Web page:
A Lot or a Little?
What you will—and won't—find in this movie.
Lots of potty humor -- butt jokes, including passing gas, butt-cracks, sphincter-flexing, diarrhea, and feces; also, references to stealing, and even though Ignacio is helping the orphans, he goes against the church elders to become a wrestler.
Positive Role Models
While essentially a parody character, Nacho's motives for wrestling are rooted in altruism in the sense that he wants to help the kids in the orphanage to have a better life.
Violence & Scariness
A street fight and lots of action in the wrestling ring, including flying leaps, body slams, and "the Anaconda Squeeze." Also, some "don't try this at home" stunts involving rocks, arrows, bees, fruit, and a bull. No blood. A character is stabbed in the eye. Comedic pratfall style violence: crotch punches, wedgies, punch-outs, and fall-downs.
Did you know you can flag iffy content? Adjust limits for Violence & Scariness in your kid's entertainment guide.Get started
Sex, Romance & Nudity
Mild innuendo between Ignacio and Sister Encarnacion ("I was wondering if you would like to join me in my quarters this night…for some toast.")
Did you know you can flag iffy content? Adjust limits for Sex, Romance & Nudity in your kid's entertainment guide.Get started
The Mexican accent is played for laughs, i.e. "puppies" is pronounced "poopies." "Douche" is used in a profane context. "Sucks." Song in which "ass" is the implied rhyme to a lyric.
Did you know you can flag iffy content? Adjust limits for Language in your kid's entertainment guide.Get started
Drinking, Drugs & Smoking
Wine drinking at a party.
Did you know you can flag iffy content? Adjust limits for Drinking, Drugs & Smoking in your kid's entertainment guide.Get started
Parents Need to Know
Parents need to know that Nacho Libre is a 2006 movie in which Jack Black plays a Mexican monk who decides to become a Luchador in part to follow his dreams but also to try and help the children in the orphanage where he works. This movie contains a lot of comic action -- including some training sessions where Ignacio gets splattered by food and attacked by bees -- and some violence in the wrestling ring (body slams, flying leaps, one character gets a corn cob in the eyesocket). There's frequent and unrelenting comedic pratfall style violence -- wedgies, kicks, and punches to the crotch -- as well as gross-out humor involving mucous, feces, flatulence. Basically, the stuff 11-year-old boys everywhere will love with nothing to alarm the parents. Some of Nacho's opponents are quirky characters, including some feral dwarf wrestlers. Black's Mexican accent might seem like cultural stereotyping to some. To stay in the loop on more movies like this, you can sign up for weekly Family Movie Night emails.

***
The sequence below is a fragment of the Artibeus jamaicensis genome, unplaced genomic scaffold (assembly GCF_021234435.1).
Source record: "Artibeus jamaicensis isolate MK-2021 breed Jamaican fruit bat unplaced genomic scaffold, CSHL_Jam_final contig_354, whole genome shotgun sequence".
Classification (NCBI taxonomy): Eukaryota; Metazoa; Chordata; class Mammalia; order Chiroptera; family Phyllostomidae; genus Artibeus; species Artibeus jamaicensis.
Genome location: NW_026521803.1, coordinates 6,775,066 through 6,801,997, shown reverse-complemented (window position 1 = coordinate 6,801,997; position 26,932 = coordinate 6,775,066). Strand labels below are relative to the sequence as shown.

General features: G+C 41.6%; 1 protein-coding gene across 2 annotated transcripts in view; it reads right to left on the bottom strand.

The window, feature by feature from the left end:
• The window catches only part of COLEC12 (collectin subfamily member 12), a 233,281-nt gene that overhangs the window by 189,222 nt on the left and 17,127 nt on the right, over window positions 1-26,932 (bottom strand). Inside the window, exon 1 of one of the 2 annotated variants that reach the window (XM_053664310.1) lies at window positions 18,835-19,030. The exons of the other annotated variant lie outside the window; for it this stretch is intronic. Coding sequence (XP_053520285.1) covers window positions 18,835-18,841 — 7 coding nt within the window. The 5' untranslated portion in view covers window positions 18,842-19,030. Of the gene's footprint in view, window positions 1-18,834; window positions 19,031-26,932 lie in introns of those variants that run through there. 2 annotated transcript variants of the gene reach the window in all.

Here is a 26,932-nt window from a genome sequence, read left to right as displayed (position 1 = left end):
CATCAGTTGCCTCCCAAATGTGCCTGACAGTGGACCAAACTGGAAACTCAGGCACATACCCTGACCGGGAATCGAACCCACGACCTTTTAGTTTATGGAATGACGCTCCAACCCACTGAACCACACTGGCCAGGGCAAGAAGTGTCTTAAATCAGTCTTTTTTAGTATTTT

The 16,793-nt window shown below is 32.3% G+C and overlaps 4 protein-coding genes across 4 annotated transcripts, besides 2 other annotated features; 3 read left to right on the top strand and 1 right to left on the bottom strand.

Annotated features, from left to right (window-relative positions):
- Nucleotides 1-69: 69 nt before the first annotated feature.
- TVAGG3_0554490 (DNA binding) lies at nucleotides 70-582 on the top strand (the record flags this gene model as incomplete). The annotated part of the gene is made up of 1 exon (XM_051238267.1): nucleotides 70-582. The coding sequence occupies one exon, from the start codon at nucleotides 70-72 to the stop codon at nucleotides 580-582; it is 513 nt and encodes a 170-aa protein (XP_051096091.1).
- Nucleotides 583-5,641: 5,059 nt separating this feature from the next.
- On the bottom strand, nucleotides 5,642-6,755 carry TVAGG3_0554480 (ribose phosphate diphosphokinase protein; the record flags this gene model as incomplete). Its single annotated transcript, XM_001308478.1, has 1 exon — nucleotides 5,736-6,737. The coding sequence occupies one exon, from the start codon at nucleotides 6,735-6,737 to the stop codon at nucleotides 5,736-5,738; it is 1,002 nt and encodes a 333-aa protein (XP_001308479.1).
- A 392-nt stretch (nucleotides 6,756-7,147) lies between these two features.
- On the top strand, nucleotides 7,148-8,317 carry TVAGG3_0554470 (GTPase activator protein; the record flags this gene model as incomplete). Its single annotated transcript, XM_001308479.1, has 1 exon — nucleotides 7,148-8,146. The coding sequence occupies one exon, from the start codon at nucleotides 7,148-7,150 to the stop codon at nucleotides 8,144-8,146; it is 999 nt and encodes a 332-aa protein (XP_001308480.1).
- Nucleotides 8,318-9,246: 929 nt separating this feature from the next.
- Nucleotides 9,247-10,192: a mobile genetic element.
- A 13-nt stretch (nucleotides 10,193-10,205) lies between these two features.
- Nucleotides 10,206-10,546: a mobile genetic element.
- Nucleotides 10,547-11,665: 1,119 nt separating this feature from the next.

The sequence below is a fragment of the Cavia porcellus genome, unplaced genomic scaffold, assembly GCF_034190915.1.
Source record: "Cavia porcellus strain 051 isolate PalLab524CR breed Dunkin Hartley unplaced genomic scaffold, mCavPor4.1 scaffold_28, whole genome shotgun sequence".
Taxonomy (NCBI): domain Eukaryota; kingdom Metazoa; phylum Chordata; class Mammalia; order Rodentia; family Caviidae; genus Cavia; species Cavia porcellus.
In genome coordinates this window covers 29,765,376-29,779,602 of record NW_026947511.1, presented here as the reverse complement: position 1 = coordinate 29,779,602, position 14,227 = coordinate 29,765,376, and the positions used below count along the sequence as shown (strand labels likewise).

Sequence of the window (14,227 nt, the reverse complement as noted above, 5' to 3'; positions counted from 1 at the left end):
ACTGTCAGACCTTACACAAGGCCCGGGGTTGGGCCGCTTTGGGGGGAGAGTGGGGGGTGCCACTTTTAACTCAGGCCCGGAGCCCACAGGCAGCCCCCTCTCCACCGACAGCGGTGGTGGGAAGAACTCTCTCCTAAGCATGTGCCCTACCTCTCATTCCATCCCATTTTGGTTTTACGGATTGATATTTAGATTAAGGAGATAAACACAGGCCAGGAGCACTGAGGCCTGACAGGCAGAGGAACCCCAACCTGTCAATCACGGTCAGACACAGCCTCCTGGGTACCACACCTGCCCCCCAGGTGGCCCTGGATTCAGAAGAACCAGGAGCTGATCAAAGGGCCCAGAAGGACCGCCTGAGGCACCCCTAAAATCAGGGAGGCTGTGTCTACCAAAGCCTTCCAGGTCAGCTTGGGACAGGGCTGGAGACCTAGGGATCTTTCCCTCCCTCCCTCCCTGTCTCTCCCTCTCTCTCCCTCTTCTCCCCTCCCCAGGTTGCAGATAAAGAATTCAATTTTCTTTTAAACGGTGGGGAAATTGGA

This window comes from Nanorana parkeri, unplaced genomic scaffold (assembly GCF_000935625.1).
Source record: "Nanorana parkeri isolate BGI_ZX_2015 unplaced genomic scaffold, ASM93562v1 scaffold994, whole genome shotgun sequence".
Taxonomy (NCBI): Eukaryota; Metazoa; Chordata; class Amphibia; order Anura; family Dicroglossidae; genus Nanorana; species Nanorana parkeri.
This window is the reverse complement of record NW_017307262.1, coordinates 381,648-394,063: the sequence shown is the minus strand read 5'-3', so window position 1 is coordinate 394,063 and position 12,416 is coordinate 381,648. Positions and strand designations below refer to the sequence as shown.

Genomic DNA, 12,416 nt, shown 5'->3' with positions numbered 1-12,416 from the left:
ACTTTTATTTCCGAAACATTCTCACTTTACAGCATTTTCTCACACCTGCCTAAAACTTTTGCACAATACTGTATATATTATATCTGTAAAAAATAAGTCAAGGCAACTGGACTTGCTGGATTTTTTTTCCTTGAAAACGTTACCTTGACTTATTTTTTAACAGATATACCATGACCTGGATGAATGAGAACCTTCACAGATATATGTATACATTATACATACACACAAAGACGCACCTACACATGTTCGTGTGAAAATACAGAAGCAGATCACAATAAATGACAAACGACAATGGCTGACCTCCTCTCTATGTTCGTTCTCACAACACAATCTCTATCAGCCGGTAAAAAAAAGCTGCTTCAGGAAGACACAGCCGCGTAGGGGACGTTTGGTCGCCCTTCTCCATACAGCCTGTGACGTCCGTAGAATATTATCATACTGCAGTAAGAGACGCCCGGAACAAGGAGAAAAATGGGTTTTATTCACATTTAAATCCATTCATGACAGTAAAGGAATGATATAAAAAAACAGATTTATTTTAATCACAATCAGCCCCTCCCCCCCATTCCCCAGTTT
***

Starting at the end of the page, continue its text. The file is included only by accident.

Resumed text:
Is It Any Good?
NACHO LIBRE is quirky and silly, with some of the best writing and characters around. Given the offbeat nature of director Jared Hess (Napoleon Dynamite), the star (School of Rock), and the writer (Mike White, who wrote The Good Girl and School of Rock), this movie is destined to go down as a cult classic, with lines you'll be quoting for years. Jack Black (who also produced the movie) is surprisingly agile in the ring, and Hector Jimenez is a scene stealer.
Even if you don't "get" this type of goofy humor, Nacho Libre is still a sweet movie with a good message about caring for others -- even if Jack Black in tight pants is an image you'd just as soon forget.
Did we miss something on diversity?
Research shows a connection between kids' healthy self-esteem and positive portrayals in media. That's why we've added a new "Diverse Representations" section to our reviews that will be rolling out on an ongoing basis. You can help us help kids by suggesting a diversity update.